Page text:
Sri Lanka's military used captured young women as sex slaves in the aftermath of its bloody war against Tamil Tigers, according to fresh allegations filed in a US court.


The horrific allegation against the country's powerful wartime Defence Secretary Gotabaya Rajapaksa, is contained in a case filed in the U.S. District Court for the Central District of California by a Tamil woman alongside ten others. 


In court documents filed on June 26, the ten new plaintiffs allege that Gotabaya Rajapaksa whose brother was the President of Sri Lanka, was in command of security forces that systematically abducted, tortured, raped, and extorted money from suspects with impunity. 


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The woman, suing Gotabaya Rajapaksa under the pseudonym Vidhya Jayakumar, alleges that she was sexually enslaved for three years in army camps after the end of the civil war in 2009.

'Horrendous cruelty'


“Frankly, this is the worst account of sexual slavery I have ever encountered,” said human rights lawyer Scott Gilmore at the international law firm Hausfeld which filed the complaint. “The sexual violence inflicted by Gotabaya’s security forces against our clients—and the total impunity for perpetrators—shows that rape was part of an institutional policy in Sri Lanka.”

He later went on to say that he hasn't see "such horrendous cruelty" during his career.

"In my 15 yrs of working with torture survivors, I’ve rarely seen such horrendous cruelty, following such a clear playbook, and leaving no doubt this was planned at the top by senior officials" Scott Gilmore tweeted. 


In partnership with the international law firm Hausfeld, the case was the result of a six year-long investigation by Johannesburg based the International Truth and Justice Project (ITJP).


On the first night Sinhalese female soldiers allegedly tied Vidhya to the bed for their commanding officer, who brutally raped her, says a press release by Hausfeld and ITJP.


“She was then detained with a group of young Tamil women in an army camp where every night, off-duty soldiers would select a woman to rape. She was later subjected to sexual violence in a police headquarters and again repeatedly raped in another military camp. Her captors gave her and the other women birth control injections in the various sites to prevent them from becoming pregnant.”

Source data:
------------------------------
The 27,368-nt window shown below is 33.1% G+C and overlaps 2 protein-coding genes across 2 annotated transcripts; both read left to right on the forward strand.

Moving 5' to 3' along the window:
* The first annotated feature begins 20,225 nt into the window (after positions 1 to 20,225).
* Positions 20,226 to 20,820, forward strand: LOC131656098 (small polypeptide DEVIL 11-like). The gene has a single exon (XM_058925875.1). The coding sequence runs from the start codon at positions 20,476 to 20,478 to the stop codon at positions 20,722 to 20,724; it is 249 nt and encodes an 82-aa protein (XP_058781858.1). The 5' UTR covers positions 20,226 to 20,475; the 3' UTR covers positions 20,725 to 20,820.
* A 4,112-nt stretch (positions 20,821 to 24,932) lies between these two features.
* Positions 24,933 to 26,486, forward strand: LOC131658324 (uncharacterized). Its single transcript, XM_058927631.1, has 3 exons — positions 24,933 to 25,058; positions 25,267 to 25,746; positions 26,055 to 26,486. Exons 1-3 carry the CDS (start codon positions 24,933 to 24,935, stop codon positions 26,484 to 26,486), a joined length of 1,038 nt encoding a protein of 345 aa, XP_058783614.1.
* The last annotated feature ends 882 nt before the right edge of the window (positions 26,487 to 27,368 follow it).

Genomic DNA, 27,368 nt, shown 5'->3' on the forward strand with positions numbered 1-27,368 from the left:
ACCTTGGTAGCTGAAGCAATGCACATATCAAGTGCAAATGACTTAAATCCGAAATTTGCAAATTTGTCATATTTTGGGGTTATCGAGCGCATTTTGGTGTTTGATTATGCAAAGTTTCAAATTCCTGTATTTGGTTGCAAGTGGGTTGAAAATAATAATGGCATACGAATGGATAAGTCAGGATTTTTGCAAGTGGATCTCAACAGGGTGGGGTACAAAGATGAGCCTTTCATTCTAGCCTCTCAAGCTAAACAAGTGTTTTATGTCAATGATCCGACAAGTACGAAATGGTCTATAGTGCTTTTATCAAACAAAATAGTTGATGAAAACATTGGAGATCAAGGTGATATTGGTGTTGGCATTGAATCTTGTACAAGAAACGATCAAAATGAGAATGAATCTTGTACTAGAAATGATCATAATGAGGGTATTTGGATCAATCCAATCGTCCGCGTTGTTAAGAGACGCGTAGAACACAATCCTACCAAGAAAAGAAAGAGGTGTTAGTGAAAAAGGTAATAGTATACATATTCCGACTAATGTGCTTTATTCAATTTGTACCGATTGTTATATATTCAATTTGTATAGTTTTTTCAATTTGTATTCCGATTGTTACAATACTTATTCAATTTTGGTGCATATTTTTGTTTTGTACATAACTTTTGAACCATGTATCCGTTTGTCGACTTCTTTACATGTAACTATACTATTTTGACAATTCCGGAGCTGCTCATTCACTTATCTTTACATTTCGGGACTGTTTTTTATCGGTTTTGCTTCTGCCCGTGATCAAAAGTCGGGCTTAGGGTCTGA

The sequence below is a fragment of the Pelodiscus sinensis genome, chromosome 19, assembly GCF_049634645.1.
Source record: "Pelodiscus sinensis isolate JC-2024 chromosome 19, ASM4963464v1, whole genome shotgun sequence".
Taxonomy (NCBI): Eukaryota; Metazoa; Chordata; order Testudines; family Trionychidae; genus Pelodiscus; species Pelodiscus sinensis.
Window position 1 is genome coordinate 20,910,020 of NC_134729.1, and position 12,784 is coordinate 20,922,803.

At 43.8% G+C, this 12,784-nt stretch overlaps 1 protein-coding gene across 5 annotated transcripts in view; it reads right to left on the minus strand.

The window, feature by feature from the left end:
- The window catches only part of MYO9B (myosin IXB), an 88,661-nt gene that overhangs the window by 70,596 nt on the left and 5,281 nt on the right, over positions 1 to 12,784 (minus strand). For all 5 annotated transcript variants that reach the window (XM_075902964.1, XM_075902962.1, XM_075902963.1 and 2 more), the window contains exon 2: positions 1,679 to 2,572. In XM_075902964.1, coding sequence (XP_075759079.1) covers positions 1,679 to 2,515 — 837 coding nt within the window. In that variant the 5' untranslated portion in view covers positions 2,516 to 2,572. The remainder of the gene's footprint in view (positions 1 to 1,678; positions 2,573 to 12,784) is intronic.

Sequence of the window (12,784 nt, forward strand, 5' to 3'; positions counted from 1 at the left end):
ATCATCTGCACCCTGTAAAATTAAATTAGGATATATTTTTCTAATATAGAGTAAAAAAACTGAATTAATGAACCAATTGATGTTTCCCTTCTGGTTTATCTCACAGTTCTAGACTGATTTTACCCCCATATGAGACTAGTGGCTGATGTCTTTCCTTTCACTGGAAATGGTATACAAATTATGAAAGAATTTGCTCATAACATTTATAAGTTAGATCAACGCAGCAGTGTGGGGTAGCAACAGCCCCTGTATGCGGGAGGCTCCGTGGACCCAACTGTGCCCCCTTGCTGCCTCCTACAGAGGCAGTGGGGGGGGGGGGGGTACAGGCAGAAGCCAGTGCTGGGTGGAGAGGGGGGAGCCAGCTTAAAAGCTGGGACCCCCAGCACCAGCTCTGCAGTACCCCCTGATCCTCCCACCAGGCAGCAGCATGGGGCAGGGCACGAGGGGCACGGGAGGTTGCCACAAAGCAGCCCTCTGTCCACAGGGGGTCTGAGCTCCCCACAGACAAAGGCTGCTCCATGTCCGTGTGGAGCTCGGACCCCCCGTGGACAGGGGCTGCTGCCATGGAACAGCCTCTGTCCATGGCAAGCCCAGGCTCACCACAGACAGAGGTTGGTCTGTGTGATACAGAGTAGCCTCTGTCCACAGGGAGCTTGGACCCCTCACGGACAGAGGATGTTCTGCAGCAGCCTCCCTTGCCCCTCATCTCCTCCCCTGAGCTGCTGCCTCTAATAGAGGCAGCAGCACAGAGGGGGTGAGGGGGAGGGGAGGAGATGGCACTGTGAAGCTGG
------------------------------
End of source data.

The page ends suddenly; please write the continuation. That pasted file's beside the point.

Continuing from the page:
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Apart from naming the commanding officer, victims have identified several senior security officials they allege were directly involved in their torture, including Sri Lanka’s top investigative police officer.



“That alleged perpetrators remain in key investigative positions in the police force shows why Sri Lankans have been unable to achieve justice inside the country,” said ITJP’s executive director, Yasmin Sooka. “Bringing a case abroad is their only option.”


Victims have further identified various responsible government agencies, including military intelligence, the Criminal Investigation Department, the Terrorism Investigation Division, and the Special Intelligence Service, in documents filed in court.


The fresh cases were brought to court a day before Gotabhaya Rajapaksa was expected to request the court to dismiss an earlier complaint, originally filed on April 5 on behalf of Canadian Roy Samathanam.

Denying to allegations, the official spokesperson for Gotabaya Rajapaksa has condemned the lawsuit as an attempt to tarnish his image.

"This kind of mud-slinging propaganda ahead of elections is not new" Milinda Rajapaksa told Reuters. 


All 11 plaintiffs are suing under the Torture Victim Protection Act, which gives torture victims legal redress in U.S. courts. The ten new plaintiffs include three women; eight are Tamil and two Sinhalese.☐


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